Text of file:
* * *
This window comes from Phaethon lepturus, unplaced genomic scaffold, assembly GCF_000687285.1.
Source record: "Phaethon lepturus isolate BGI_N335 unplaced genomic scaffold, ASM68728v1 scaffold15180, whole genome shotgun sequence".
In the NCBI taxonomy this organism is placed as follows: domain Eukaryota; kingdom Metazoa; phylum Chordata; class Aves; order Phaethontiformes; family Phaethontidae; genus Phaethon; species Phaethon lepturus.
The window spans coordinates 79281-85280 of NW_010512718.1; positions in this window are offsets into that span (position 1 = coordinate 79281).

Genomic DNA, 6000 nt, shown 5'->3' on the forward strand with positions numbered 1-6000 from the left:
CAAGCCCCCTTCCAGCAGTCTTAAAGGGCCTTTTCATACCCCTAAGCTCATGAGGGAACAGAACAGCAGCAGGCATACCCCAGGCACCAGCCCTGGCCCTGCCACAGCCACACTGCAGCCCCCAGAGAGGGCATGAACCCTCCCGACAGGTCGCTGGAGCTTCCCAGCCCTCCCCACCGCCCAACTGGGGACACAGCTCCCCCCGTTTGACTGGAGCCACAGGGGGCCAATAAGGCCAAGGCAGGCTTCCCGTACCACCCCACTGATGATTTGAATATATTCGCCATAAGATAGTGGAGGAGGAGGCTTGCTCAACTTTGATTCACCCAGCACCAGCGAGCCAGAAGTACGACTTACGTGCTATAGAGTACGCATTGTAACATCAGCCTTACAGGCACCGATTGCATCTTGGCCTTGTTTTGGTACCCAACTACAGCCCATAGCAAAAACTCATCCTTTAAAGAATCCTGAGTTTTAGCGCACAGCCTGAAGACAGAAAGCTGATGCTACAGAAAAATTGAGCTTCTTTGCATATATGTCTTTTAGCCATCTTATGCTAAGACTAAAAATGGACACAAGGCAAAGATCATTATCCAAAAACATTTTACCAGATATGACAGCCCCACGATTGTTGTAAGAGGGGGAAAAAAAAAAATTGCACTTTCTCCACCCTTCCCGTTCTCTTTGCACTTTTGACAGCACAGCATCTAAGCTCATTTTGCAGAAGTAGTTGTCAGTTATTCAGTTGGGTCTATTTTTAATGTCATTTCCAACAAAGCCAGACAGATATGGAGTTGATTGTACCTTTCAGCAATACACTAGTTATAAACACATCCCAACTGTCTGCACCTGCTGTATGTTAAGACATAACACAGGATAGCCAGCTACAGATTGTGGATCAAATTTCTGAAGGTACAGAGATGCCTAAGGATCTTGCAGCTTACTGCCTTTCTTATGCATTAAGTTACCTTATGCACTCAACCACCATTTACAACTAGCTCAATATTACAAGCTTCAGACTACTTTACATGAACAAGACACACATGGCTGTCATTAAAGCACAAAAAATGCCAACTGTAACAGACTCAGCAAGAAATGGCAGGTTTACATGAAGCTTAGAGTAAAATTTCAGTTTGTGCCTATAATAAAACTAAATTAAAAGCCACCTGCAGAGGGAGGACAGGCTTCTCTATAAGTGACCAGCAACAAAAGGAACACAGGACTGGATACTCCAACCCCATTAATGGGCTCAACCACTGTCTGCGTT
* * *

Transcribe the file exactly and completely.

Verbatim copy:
This window comes from Phaethon lepturus, unplaced genomic scaffold, assembly GCF_000687285.1.
Source record: "Phaethon lepturus isolate BGI_N335 unplaced genomic scaffold, ASM68728v1 scaffold15180, whole genome shotgun sequence".
In the NCBI taxonomy this organism is placed as follows: domain Eukaryota; kingdom Metazoa; phylum Chordata; class Aves; order Phaethontiformes; family Phaethontidae; genus Phaethon; species Phaethon lepturus.
The window spans coordinates 79281-85280 of NW_010512718.1; positions in this window are offsets into that span (position 1 = coordinate 79281).

Genomic DNA, 6000 nt, shown 5'->3' on the forward strand with positions numbered 1-6000 from the left:
CAAGCCCCCTTCCAGCAGTCTTAAAGGGCCTTTTCATACCCCTAAGCTCATGAGGGAACAGAACAGCAGCAGGCATACCCCAGGCACCAGCCCTGGCCCTGCCACAGCCACACTGCAGCCCCCAGAGAGGGCATGAACCCTCCCGACAGGTCGCTGGAGCTTCCCAGCCCTCCCCACCGCCCAACTGGGGACACAGCTCCCCCCGTTTGACTGGAGCCACAGGGGGCCAATAAGGCCAAGGCAGGCTTCCCGTACCACCCCACTGATGATTTGAATATATTCGCCATAAGATAGTGGAGGAGGAGGCTTGCTCAACTTTGATTCACCCAGCACCAGCGAGCCAGAAGTACGACTTACGTGCTATAGAGTACGCATTGTAACATCAGCCTTACAGGCACCGATTGCATCTTGGCCTTGTTTTGGTACCCAACTACAGCCCATAGCAAAAACTCATCCTTTAAAGAATCCTGAGTTTTAGCGCACAGCCTGAAGACAGAAAGCTGATGCTACAGAAAAATTGAGCTTCTTTGCATATATGTCTTTTAGCCATCTTATGCTAAGACTAAAAATGGACACAAGGCAAAGATCATTATCCAAAAACATTTTACCAGATATGACAGCCCCACGATTGTTGTAAGAGGGGGAAAAAAAAAAATTGCACTTTCTCCACCCTTCCCGTTCTCTTTGCACTTTTGACAGCACAGCATCTAAGCTCATTTTGCAGAAGTAGTTGTCAGTTATTCAGTTGGGTCTATTTTTAATGTCATTTCCAACAAAGCCAGACAGATATGGAGTTGATTGTACCTTTCAGCAATACACTAGTTATAAACACATCCCAACTGTCTGCACCTGCTGTATGTTAAGACATAACACAGGATAGCCAGCTACAGATTGTGGATCAAATTTCTGAAGGTACAGAGATGCCTAAGGATCTTGCAGCTTACTGCCTTTCTTATGCATTAAGTTACCTTATGCACTCAACCACCATTTACAACTAGCTCAATATTACAAGCTTCAGACTACTTTACATGAACAAGACACACATGGCTGTCATTAAAGCACAAAAAATGCCAACTGTAACAGACTCAGCAAGAAATGGCAGGTTTACATGAAGCTTAGAGTAAAATTTCAGTTTGTGCCTATAATAAAACTAAATTAAAAGCCACCTGCAGAGGGAGGACAGGCTTCTCTATAAGTGACCAGCAACAAAAGGAACACAGGACTGGATACTCCAACCCCATTAATGGGCTCAACCACTGTCTGCGTT